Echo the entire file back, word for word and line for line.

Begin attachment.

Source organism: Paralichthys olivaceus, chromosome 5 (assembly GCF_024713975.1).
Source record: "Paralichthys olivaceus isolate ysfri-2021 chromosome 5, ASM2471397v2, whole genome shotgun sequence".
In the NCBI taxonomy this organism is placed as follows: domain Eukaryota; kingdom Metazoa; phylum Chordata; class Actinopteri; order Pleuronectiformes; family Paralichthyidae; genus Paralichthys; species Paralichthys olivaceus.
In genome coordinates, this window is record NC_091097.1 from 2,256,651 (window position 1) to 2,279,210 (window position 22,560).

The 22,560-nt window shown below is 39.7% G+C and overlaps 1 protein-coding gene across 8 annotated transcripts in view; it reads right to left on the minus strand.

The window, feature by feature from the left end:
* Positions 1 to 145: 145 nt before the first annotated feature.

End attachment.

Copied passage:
Source organism: Paralichthys olivaceus, chromosome 5 (assembly GCF_024713975.1).
Source record: "Paralichthys olivaceus isolate ysfri-2021 chromosome 5, ASM2471397v2, whole genome shotgun sequence".
In the NCBI taxonomy this organism is placed as follows: domain Eukaryota; kingdom Metazoa; phylum Chordata; class Actinopteri; order Pleuronectiformes; family Paralichthyidae; genus Paralichthys; species Paralichthys olivaceus.
In genome coordinates, this window is record NC_091097.1 from 2,256,651 (window position 1) to 2,279,210 (window position 22,560).

The 22,560-nt window shown below is 39.7% G+C and overlaps 1 protein-coding gene across 8 annotated transcripts in view; it reads right to left on the minus strand.

The window, feature by feature from the left end:
* Positions 1 to 145: 145 nt before the first annotated feature.